Docker 30,000ft overview
- The parallel with the shipping industry
- Intermodal shipping containers
- A new shipping ecosystem
- A shipping container system for applications
- Eliminate the matrix from hell
- Elevator pitch
- Escape dependency hell
- On-board developers and contributors rapidly
- Implement reliable CI easily
- Use container images as build artefacts
- Decouple "plumbing" from application logic
- What did Docker bring to the table?
- Formats and APIs, before Docker
- Formats and APIs, after Docker
- Shipping, before Docker
- Shipping, after Docker
- Devs vs Ops, before Docker
- Devs vs Ops, after Docker
The parallel with the shipping industry
Intermodal shipping containers
A new shipping ecosystem
A shipping container system for applications
Eliminate the matrix from hell
(for your fellow devs and ops)
Escape dependency hell
Write installation instructions into an
Using this file, write an
install.shscript that works for you
Turn this file into a
Dockerfile, test it on your machine
If the Dockerfile builds on your machine, it will build anywhere
Rejoice as you escape dependency hell and "works on my machine"
Never again "worked in dev - ops problem now!"
On-board developers and contributors rapidly
Write Dockerfiles for your application components
Use pre-made images from the Docker Hub (mysql, redis...)
Describe your stack with a Compose file
On-board somebody with two commands:
git clone ... docker-compose up
With this, you can create development, integration, QA environments in minutes!
Implement reliable CI easily
Build test environment with a Dockerfile or Compose file
For each test run, stage up a new container or stack
Each run is now in a clean environment
No pollution from previous tests
Way faster and cheaper than creating VMs each time!
Use container images as build artefacts
Build your app from Dockerfiles
Store the resulting images in a registry
Keep them forever (or as long as necessary)
Test those images in QA, CI, integration...
Run the same images in production
Something goes wrong? Rollback to previous image
Investigating old regression? Old image has your back!
Images contain all the libraries, dependencies, etc. needed to run the app.
Decouple "plumbing" from application logic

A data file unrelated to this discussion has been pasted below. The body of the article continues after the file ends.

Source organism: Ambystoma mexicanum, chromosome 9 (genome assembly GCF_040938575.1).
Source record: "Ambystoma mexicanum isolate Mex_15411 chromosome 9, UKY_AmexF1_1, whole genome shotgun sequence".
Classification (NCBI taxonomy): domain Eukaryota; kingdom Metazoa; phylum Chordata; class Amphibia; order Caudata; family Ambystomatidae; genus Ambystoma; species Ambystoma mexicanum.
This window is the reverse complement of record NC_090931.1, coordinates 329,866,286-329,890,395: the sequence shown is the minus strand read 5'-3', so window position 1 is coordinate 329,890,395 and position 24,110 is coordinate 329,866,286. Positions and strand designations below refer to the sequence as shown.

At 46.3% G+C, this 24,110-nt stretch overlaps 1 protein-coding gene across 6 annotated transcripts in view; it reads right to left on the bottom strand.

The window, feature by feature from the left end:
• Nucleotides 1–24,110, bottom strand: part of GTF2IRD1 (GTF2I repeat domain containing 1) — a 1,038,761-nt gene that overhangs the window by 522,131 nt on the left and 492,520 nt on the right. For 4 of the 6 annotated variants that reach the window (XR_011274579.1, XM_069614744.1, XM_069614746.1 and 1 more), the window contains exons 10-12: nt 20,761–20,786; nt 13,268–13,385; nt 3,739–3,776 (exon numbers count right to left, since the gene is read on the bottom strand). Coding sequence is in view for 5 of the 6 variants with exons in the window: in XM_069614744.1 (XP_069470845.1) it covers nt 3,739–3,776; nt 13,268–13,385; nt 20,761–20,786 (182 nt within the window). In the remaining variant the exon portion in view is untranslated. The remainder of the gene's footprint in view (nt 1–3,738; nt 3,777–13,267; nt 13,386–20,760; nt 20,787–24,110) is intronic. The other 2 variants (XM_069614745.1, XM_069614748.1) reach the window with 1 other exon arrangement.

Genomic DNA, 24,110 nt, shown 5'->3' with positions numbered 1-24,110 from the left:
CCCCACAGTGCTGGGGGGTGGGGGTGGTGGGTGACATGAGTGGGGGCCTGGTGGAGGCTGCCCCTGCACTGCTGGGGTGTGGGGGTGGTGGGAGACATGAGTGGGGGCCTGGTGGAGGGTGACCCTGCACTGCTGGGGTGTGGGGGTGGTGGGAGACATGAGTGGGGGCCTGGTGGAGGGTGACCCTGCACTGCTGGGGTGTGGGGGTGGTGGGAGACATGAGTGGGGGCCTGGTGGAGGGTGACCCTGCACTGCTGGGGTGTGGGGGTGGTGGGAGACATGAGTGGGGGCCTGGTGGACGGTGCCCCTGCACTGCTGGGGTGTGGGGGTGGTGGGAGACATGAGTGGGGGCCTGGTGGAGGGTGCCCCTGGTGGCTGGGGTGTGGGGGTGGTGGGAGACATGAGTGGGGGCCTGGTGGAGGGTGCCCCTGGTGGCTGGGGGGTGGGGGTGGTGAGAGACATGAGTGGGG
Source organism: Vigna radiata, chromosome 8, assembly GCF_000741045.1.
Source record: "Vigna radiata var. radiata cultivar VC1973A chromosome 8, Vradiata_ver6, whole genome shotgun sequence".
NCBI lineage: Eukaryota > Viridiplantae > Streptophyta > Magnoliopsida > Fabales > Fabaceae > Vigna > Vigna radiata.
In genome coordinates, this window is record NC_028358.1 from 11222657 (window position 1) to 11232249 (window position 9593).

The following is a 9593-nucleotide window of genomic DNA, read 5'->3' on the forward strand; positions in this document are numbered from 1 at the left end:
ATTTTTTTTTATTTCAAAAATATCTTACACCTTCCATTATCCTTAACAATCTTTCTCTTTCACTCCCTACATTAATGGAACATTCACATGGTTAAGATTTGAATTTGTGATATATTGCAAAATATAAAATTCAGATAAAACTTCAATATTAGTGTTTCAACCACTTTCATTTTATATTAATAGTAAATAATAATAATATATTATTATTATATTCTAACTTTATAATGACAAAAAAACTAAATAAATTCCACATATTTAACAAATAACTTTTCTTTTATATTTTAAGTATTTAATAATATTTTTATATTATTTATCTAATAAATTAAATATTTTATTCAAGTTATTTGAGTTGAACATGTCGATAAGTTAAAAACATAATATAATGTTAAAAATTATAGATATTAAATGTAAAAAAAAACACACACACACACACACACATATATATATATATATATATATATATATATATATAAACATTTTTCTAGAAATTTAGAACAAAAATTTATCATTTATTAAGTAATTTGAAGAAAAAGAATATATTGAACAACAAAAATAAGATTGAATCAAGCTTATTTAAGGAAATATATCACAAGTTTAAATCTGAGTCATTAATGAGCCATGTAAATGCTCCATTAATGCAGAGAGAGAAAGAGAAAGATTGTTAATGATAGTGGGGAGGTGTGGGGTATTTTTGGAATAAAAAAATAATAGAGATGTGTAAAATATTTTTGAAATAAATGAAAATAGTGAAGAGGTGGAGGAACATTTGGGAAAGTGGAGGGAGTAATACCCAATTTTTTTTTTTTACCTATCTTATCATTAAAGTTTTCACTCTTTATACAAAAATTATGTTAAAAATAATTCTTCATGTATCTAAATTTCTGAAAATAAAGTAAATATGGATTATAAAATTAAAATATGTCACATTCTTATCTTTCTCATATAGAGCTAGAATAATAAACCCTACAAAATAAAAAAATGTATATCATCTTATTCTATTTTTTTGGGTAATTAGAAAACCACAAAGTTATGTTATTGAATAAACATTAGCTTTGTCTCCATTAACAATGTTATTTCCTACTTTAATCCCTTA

Write your code to connect to named services ("db", "api"...)
Use Compose to start your stack
Docker will setup per-container DNS resolver for those names
You can now scale, add load balancers, replication ... without changing your code
Note: this is not covered in this intro level workshop!
What did Docker bring to the table?
Formats and APIs, before Docker
No standardized exchange format.
(No, a rootfs tarball is not a format!)
Containers are hard to use for developers.
(Where's the equivalent of
docker run debian?)
As a result, they are hidden from the end users.
No re-usable components, APIs, tools.
(At best: VM abstractions, e.g. libvirt.)
- Shipping containers are not just steel boxes.
- They are steel boxes that are a standard size, with the same hooks and holes.
Formats and APIs, after Docker
Standardize the container format, because containers were not portable.
Make containers easy to use for developers.
Emphasis on re-usable components, APIs, ecosystem of standard tools.
Improvement over ad-hoc, in-house, specific tools.
Shipping, before Docker
Ship packages: deb, rpm, gem, jar, homebrew...
"Works on my machine."
Base deployment often done from scratch (debootstrap...) and unreliable.
Shipping, after Docker
Ship container images with all their dependencies.
Images are bigger, but they are broken down into layers.
Only ship layers that have changed.
Save disk, network, memory usage.
- Application JAR
Devs vs Ops, before Docker
Drop a tarball (or a commit hash) with instructions.
Dev environment very different from production.
Ops don't always have a dev environment themselves ...
... and when they do, it can differ from the devs'.
Ops have to sort out differences and make it work ...
... or bounce it back to devs.
Shipping code causes frictions and delays.
Devs vs Ops, after Docker
Drop a container image or a Compose file.
Ops can always run that container image.
Ops can always run that Compose file.
Ops still have to adapt to prod environment, but at least they have a reference point.
Ops have tools allowing to use the same image in dev and prod.
Devs can be empowered to make releases themselves more easily.